Wind energy developers face challenges to gain public acceptance and necessary permits because of potential impacts on wildlife, especially birds and bats. As a result, developers may be required to monitor projects for the presence and abundance of both diurnal and nocturnal species, collect data on bird or bat collisions with turbines, and implement mitigation strategies that reduce fatalities, despite the fact that parameters for risk have not been adequately defined. Many of the data gathering requirements are best met with technologies mounted on or near wind turbines that can remotely monitor effects, should they occur. To meet current and future regulatory requirements, project developers need to know which technologies meet the permitting requirements and are cost-effective. Technology solutions are likely to vary by species and specific regulatory requirements and jurisdictions. So a range of technology solutions will be needed to fulfill the needs of wind energy projects.
A number of technologies that can detect or deter bird and bat species are commercially available, whereas others are in various stages of development. However, many of these systems have not undergone independent testing and validation, and there is no standard by which comparisons can be made among existing and emerging systems.
Over the past several years, the National Renewable Energy Laboratory (NREL) has played a prominent role in the following initiatives of interest:
- Testing of radar and visual camera systems using eagles and falcons
- Installing thermal imagery systems, visual imagery systems, contact microphones, and accelerometers to evaluate technologies designed to detect bird strikes on wind turbines
- Assisting with U.S. Geological Survey experiments by installing thermal imaging cameras and managing the collection of data from equipment mounted on turbines at the National Wind Technology Center (NWTC) at NREL
- Analyzing available avian detection and deterrent technologies to help an offshore wind farm developer meet their pending permit requirements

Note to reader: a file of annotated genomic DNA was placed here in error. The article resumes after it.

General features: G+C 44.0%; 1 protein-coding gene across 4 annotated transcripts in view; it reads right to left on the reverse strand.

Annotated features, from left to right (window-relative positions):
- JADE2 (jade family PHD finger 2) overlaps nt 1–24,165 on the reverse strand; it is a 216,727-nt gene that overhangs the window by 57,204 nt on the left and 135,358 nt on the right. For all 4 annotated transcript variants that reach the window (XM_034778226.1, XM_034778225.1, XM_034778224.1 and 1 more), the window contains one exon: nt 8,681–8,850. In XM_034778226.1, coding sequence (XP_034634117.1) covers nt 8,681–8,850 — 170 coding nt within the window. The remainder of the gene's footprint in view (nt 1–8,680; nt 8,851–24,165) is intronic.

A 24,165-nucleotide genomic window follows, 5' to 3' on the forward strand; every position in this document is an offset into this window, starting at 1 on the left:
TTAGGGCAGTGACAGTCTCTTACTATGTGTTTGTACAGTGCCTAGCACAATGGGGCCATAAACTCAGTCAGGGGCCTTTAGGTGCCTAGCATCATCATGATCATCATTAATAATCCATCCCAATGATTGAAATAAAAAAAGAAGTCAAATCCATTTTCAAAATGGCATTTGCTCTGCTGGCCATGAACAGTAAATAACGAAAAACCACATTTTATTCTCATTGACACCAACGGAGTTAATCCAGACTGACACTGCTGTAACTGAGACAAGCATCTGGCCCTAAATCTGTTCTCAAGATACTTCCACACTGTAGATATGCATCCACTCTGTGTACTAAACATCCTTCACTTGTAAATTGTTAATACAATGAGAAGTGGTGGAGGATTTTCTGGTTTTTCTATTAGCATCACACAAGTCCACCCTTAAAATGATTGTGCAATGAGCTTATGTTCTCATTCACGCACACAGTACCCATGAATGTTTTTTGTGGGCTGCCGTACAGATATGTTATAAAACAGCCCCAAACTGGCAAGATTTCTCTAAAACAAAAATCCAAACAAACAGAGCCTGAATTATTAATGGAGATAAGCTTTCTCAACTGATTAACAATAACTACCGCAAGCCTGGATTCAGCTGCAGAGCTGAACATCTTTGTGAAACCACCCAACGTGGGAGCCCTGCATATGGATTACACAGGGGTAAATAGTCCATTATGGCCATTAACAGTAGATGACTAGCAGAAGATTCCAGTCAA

- Hosting meetings of the Association of Fish and Wildlife Agencies and Bat Conservation International to support wind energy impact mitigation for bats, grouse, and other birds over three different landscape scenarios
- Convening wildlife statisticians, biologists, and engineers to develop effectiveness testing protocols for emerging avian and bat detection and deterrent technologies.
During 2016, NREL hosted two wind energy companies—Laufer Wind and RES Americas—to install and monitor avian detection systems at the NWTC. Both systems are designed to detect bird interactions with turbines to reduce collisions. The 2016 study consisted of outfitting two eagles from Auburn University’s Southeastern Raptor Center with Global Positioning System loggers. To compare the technologies, the eagles were encouraged to cross the two avian detection systems at a variety of angles. The results will allow wind energy developers to better characterize the limits of their detection algorithms and improve analysis methods.
The two eagles, Spirit and Nova, are rescues that have been rehabilitated at Auburn University’s Southeastern Raptor Center. The eagles have been trained to fly across a football stadium and land on the field. They do not typically soar like birds do in the wild. Instead, they trade altitude for airspeed and are released from the upper deck of the stadium. To make the most of the eagle flights at the NWTC, birds were released from a man lift, maximizing altitude to, in turn, maximize flight time.
Because Laufer Wind uses a radar system to detect aircraft, the data from this study will help them test and validate their equipment for detecting birds. RES Americas developed a stereoscopic, camera-based system to detect and identify flying wildlife, in collaboration with Boulder Imaging, named IdentiFlight. They are also using the data to test and validate their system.
Although this experiment was not the first time birds have been hosted at the NWTC to track flight patterns, Project Lead Jason Roadman stated that “This has been the first large-scale field research campaign to collect flight data around wind turbines, and appears to have yielded some really useful data.” He further explained that the NWTC is unique in its ability to support testing of a wide range of technologies designed to reduce bird and bat fatalities at wind energy projects while providing regulatory agencies and developers with a higher level of confidence that mitigation measures will have their desired impacts.